For illustrative purposes, an example animation of the ghost as it appears in Windows Vista Beta 1 build 5112 has been provided. The ghost features a subtle opacity change of the filename and thumbnail of the file about to be saved, and a distinct text color. Moreover, a tooltip appears when the user hovers a mouse cursor over the ghost to inform the user that the ghost is the file about to be saved. Please notice how in the above animation, simply navigating to a keyword automatically assigns that keyword as a property of the ghost in the details pane.

It should be noted that, while not depicted in the animation above, changing the filename in the "File name" field also changes the filename of the ghost, and saving the ghost causes it to become a normal file. In other words, in these respects, the ghost is largely similar to the traditional file save process.

Windows Vista SaveAs.png

While the feature may seem like a minor addition to the operating system, Microsoft's reasons to implement it were laudable. Alas, as indicated in the screenshot above, it was not included in Windows Vista (or subsequent versions of Windows). Perhaps it was scrapped because, like most of the virtual folder functionality in Windows Vista Beta, it was deemed to be too confusing.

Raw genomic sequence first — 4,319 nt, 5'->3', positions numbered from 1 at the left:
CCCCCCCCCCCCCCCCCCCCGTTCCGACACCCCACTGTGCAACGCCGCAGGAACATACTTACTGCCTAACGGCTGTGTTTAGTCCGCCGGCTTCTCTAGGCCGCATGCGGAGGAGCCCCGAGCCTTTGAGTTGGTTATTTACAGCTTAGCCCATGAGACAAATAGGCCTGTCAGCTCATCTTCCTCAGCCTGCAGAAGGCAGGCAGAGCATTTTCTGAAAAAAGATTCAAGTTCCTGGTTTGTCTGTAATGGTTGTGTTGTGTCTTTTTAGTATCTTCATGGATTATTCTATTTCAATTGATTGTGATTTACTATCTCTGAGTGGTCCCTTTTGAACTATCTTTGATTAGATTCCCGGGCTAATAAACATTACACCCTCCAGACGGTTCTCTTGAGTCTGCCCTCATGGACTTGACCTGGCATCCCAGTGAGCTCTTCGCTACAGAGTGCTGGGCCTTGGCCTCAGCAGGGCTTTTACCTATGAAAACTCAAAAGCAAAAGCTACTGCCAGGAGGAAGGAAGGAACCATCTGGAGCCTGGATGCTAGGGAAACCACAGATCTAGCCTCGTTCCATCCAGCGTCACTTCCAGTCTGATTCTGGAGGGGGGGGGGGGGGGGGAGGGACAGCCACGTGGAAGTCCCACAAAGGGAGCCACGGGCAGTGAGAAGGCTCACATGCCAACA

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That's pretty nifty. I never came across that one at the time, beta 1 must be like 10 years ago now? Wow. As you say just one of the many amazing features which has never seen the light of day. Small parts of virtual folders have sort of made it into newer OS's but it really is just scratching the surface of what it could have been like.

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On 8/12/2016 at 4:06 AM, Vince800 said:

That's pretty nifty. I never came across that one at the time, beta 1 must be like 10 years ago now? Wow. As you say just one of the many amazing features which has never seen the light of day. Small parts of virtual folders have sort of made it into newer OS's but it really is just scratching the surface of what it could have been like.

Yes! I wish that current operating systems offered what Windows Vista could have offered in regards to organize / search / virtual folder features such as:

  • The ability to drag a file into a target stack belonging to a metadata property to assign that property to the file
  • "Direct manipulation" commands for virtual folders (dragging, dropping) to manage not only files, but their metadata
  • The use of thumbnails for stacks, such as the actual album art being shown when music tracks are stacked by their associated albums, instead of generic icons, as seen in FIG 9 as 900: